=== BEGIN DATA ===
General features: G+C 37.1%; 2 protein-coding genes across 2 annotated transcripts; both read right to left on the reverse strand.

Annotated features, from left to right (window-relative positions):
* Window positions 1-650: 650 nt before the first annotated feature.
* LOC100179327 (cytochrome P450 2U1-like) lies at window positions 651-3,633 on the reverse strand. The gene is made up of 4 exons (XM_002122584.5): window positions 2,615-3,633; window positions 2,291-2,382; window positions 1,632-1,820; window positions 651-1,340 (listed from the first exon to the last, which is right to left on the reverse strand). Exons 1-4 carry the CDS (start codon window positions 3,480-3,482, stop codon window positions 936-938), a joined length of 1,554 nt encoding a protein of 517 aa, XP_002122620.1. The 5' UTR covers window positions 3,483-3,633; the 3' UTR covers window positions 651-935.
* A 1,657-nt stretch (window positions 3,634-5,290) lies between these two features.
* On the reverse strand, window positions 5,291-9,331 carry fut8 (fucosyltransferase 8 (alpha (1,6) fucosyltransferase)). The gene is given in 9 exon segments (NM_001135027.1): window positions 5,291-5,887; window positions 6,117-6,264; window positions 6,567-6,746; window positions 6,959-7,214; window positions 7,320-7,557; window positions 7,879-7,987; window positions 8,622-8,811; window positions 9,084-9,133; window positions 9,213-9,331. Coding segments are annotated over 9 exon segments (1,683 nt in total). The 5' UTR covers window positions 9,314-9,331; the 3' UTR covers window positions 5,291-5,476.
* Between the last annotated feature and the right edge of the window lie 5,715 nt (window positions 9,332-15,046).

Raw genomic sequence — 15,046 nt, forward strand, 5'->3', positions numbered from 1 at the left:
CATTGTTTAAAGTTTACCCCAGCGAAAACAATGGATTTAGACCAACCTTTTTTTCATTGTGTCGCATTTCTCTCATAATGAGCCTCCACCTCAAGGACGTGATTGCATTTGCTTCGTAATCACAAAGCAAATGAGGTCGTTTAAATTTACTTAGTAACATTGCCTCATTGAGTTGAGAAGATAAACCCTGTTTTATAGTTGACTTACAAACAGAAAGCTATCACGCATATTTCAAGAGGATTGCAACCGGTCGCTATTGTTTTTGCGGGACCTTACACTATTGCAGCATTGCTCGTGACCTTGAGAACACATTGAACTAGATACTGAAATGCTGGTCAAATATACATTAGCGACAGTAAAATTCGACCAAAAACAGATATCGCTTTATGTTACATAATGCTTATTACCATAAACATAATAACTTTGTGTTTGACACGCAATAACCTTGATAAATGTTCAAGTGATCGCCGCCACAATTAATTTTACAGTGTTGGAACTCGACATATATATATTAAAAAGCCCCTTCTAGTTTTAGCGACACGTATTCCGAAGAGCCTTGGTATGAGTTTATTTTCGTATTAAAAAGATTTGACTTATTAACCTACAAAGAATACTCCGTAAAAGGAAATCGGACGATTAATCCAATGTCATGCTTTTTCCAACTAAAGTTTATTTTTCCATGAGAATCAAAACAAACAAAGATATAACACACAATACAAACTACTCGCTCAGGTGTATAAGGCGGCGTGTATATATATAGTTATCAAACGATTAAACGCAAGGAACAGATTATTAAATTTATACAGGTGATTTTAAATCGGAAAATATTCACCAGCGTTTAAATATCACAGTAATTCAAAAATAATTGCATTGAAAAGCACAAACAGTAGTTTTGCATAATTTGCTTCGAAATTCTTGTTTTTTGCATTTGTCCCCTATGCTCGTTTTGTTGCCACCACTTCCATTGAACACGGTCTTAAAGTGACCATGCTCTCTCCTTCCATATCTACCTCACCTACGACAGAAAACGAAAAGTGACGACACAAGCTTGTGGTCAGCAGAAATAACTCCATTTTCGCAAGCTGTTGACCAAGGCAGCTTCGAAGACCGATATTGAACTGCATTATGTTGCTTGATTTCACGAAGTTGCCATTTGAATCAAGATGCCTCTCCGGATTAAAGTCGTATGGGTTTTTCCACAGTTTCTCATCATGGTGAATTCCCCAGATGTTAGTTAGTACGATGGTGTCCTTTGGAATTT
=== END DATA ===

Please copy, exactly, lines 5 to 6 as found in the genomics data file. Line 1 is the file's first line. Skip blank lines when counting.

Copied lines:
* A 1,657-nt stretch (window positions 3,634-5,290) lies between these two features.
* On the reverse strand, window positions 5,291-9,331 carry fut8 (fucosyltransferase 8 (alpha (1,6) fucosyltransferase)). The gene is given in 9 exon segments (NM_001135027.1): window positions 5,291-5,887; window positions 6,117-6,264; window positions 6,567-6,746; window positions 6,959-7,214; window positions 7,320-7,557; window positions 7,879-7,987; window positions 8,622-8,811; window positions 9,084-9,133; window positions 9,213-9,331. Coding segments are annotated over 9 exon segments (1,683 nt in total). The 5' UTR covers window positions 9,314-9,331; the 3' UTR covers window positions 5,291-5,476.